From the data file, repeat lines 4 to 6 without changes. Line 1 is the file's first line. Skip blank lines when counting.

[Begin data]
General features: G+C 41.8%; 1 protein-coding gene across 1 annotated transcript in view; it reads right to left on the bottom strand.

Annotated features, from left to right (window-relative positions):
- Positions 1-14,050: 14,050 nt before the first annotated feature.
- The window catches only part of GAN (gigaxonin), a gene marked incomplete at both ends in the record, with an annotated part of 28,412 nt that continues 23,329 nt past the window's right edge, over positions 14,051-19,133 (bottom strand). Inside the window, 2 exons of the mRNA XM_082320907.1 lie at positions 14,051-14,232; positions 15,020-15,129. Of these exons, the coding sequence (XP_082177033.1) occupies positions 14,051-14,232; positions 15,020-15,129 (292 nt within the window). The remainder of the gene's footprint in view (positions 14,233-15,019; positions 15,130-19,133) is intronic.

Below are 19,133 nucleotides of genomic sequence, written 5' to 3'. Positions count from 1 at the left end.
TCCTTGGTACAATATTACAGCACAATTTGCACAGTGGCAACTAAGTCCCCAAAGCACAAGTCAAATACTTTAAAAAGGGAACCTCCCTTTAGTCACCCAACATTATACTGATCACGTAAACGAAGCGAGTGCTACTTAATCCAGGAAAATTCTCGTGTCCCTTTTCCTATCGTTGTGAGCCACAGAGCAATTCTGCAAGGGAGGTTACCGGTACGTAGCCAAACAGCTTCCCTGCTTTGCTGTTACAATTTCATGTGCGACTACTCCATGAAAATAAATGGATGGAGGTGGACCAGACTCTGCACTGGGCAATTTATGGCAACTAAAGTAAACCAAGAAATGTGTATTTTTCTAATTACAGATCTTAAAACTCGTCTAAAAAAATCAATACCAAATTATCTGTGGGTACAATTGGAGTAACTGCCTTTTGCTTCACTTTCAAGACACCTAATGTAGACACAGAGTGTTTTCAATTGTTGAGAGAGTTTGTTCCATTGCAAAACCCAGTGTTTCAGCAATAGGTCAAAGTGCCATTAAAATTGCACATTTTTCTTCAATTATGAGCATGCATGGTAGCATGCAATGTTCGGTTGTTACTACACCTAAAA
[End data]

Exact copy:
- The window catches only part of GAN (gigaxonin), a gene marked incomplete at both ends in the record, with an annotated part of 28,412 nt that continues 23,329 nt past the window's right edge, over positions 14,051-19,133 (bottom strand). Inside the window, 2 exons of the mRNA XM_082320907.1 lie at positions 14,051-14,232; positions 15,020-15,129. Of these exons, the coding sequence (XP_082177033.1) occupies positions 14,051-14,232; positions 15,020-15,129 (292 nt within the window). The remainder of the gene's footprint in view (positions 14,233-15,019; positions 15,130-19,133) is intronic.

Below are 19,133 nucleotides of genomic sequence, written 5' to 3'. Positions count from 1 at the left end.
TCCTTGGTACAATATTACAGCACAATTTGCACAGTGGCAACTAAGTCCCCAAAGCACAAGTCAAATACTTTAAAAAGGGAACCTCCCTTTAGTCACCCAACATTATACTGATCACGTAAACGAAGCGAGTGCTACTTAATCCAGGAAAATTCTCGTGTCCCTTTTCCTATCGTTGTGAGCCACAGAGCAATTCTGCAAGGGAGGTTACCGGTACGTAGCCAAACAGCTTCCCTGCTTTGCTGTTACAATTTCATGTGCGACTACTCCATGAAAATAAATGGATGGAGGTGGACCAGACTCTGCACTGGGCAATTTATGGCAACTAAAGTAAACCAAGAAATGTGTATTTTTCTAATTACAGATCTTAAAACTCGTCTAAAAAAATCAATACCAAATTATCTGTGGGTACAATTGGAGTAACTGCCTTTTGCTTCACTTTCAAGACACCTAATGTAGACACAGAGTGTTTTCAATTGTTGAGAGAGTTTGTTCCATTGCAAAACCCAGTGTTTCAGCAATAGGTCAAAGTGCCATTAAAATTGCACATTTTTCTTCAATTATGAGCATGCATGGTAGCATGCAATGTTCGGTTGTTACTACACCTAAAA